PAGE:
I discovered that they did not really have an opening for an aviation chief radioman so I really didn’t have a job.  I did volunteer to copy radio messages in the radio room now and then but mostly I enjoyed doing the cooking in the chief’s quarters which was clear up forward just aft of the paint locker.


We chiefs had our own mess for which we paid a nominal fee and we could come down after the movies and fry up cheeseburgers or whatever we wanted.  One night I made a pot roast with potatoes and carrots and everyone overate.  I fell asleep on the leather couch and when I awoke I discovered that some change had fallen out of my pocket so I proceeded to remove a cushion and came up with three dollars and seventy five cents.  What a windfall, but I donated it to the mess.


One night we lay at anchor off Ominada and there was a bad groundswell.  My bunk was athwartships so I got the maximum benefit of it.  Now the ship was rising and falling, at the same time it was rocking left and right and the bow was rising and falling if you can imagine anything moving about all three axis at the same time.  After all the bad storms in the Atlantic and off Cape Hatteras and never once getting seasick I really made up for it this night.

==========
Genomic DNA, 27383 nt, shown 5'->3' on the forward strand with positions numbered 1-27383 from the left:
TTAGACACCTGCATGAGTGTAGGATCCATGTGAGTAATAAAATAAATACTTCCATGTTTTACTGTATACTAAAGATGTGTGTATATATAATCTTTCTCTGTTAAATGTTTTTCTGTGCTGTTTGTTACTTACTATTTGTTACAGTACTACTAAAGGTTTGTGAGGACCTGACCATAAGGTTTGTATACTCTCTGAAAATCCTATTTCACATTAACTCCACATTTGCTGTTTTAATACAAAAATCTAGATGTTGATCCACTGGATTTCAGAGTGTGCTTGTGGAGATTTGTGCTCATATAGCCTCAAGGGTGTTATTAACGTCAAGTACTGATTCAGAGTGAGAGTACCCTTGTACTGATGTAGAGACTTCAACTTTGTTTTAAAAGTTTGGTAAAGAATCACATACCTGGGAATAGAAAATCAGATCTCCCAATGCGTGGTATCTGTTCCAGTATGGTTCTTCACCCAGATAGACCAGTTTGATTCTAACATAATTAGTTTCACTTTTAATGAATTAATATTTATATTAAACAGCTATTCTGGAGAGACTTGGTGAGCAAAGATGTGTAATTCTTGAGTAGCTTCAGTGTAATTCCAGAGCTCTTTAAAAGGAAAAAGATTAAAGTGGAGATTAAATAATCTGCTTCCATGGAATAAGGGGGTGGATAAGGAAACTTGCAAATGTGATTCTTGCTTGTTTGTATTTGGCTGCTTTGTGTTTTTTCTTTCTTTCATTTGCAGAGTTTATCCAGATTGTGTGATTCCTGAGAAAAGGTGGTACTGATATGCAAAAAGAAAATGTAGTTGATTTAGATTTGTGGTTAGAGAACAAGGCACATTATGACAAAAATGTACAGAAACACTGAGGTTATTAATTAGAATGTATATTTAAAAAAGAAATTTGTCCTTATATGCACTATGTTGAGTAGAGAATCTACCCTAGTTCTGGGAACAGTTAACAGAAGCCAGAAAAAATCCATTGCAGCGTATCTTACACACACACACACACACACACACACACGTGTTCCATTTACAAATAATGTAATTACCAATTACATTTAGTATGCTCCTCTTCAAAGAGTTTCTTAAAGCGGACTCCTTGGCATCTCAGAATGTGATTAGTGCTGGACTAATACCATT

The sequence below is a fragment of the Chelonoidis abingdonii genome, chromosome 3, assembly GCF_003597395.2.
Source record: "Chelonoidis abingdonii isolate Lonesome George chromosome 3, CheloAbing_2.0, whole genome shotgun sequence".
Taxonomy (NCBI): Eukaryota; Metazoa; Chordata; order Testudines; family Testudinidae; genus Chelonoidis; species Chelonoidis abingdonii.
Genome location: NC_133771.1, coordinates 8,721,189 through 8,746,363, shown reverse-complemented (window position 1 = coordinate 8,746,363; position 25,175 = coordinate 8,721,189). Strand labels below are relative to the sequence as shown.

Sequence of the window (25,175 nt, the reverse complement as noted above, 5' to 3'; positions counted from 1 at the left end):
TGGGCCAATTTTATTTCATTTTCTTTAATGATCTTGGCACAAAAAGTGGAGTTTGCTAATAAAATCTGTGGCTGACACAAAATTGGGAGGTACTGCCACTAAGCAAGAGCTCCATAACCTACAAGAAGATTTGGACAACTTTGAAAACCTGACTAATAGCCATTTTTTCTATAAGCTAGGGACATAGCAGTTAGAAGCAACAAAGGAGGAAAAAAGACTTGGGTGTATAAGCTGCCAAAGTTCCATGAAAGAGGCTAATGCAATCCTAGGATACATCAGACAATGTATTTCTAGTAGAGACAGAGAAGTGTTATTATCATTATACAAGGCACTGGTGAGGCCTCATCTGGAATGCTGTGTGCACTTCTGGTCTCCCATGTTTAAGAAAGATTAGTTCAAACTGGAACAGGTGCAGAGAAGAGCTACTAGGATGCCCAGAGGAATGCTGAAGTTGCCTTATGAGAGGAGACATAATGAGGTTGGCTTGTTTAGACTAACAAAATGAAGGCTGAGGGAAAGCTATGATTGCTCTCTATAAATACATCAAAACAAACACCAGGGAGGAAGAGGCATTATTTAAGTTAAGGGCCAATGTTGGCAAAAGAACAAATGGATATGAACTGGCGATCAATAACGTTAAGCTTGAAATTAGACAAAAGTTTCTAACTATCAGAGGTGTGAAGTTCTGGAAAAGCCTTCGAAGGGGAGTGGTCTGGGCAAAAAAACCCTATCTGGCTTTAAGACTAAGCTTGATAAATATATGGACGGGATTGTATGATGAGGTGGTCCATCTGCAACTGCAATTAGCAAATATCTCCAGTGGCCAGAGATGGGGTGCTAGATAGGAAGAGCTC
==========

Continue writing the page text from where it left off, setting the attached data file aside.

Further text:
One of the more interesting stops was Hong Kong China.  We put in there for fuel and supplies.  We walked down narrow busy streets lined with merchandise hanging from store fronts.  Ducks picked and cleaned hung in the sun and looking not the least bit appetizing to this sailor.  I entered a few shops where I purchased a piece of jade for a dinner ring, a pair of jade earrings to match set in silver mounts, a hand carved Buddha in redwood, a platter with chopsticks and a silk Kimono complete with a large colorful dragon on the back.


You do not accept the initial price given by the merchant but haggle until you can get him no lower.  Then the figuring is done on an Abacus board which is the forerunner of the modern computer.  These merchants were so adept with it that your eyes couldn’t follow the little beads flying up and down.